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Blissful dream — a human side of the fentanyl crisis



It’s Sunday. We arrive at Campbell Valley Park, the south valley entrance. Adjacent to the entrance is the Lochiel Schoolhouse, a one-room wood cabin, painted yellow. A popular elementary school field trip location, it’s where third grade students learn about the scripted version of 1920s education. I remember the actress-teacher pretending to give Jared the strap for lighting a firework at recess. That was a highlight.

Near the parking lot there’s a garden house. This part of the park is groomed, it has the distinct appearance of a city park. The lawn is mowed, the shrubs are pruned, the path graded.

It’s late morning, the mist has just been coerced off the meadows, making room for our party. Casey invited me for a community event and potluck; she made both of our contributions. I carry a box of potluck essentials — tortilla chips, prepackaged salad, and a ceramic casserole dish of mac n’ cheese, its lid secured in place by two opposing elastic bands.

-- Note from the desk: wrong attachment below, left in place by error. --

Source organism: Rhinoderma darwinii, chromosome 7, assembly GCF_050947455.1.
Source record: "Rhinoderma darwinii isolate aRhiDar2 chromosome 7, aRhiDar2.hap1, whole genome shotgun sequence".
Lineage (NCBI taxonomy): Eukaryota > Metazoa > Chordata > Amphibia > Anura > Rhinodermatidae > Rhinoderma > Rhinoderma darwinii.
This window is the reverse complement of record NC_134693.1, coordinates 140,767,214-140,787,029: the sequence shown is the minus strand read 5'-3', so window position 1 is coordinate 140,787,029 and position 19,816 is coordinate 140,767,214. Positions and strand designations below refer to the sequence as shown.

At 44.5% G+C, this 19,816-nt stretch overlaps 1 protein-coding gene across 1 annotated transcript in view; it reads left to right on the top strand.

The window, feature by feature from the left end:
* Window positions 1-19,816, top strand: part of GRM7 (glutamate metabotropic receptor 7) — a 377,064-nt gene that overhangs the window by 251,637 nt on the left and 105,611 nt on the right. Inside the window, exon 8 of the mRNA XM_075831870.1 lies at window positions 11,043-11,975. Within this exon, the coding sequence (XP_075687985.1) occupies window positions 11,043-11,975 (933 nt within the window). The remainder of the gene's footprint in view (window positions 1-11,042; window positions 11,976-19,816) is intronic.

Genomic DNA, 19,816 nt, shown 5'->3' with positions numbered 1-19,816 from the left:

In the valley, the prominent north shore mountains and the southern tip of the Garibaldi range don’t exist. Nothing to the south either, there’s no horizon. Surrey, Langley, and Abbotsford, the urban sprawl that their names bring with them are all but real. In the valley, it’s impossible to see beyond the valley. There are no place-markers, no perspective — we could be anywhere.

We unpack at the old orchard picnic area. A troop of ladies hurry to set up tables, table cloths, and a cooking station. One of them expresses concern about a skunk in the area. Another scoffs, and says it’s marijuana. They cackle; a few are appalled that someone would bring drugs to a family park. They rattle away with their dishes and desserts. It’s cute.

I step back from the (dis)organizing. Then I step even further away, down Shaggy Mane trail. It’s not the season for shaggy manes, but the trail remains.

The main paths are densely populated by casual walkers and Sunday joggers. The squirrels here are brave and fat. I walk down into the valley. Fewer people travel deeper into the park, most of these paths are equestrian, and they smell like it.

Even when no one’s around, in the forest, you’re never alone. Trees lurk behind trees — spying, whispering to anyone who might stay long enough to listen.

Lower into the valley, on the edge of a fern grove, a woman stands off the trial, contemplating the cedars. Shade-tolerant bracken ferns keep the cedars’ feet company.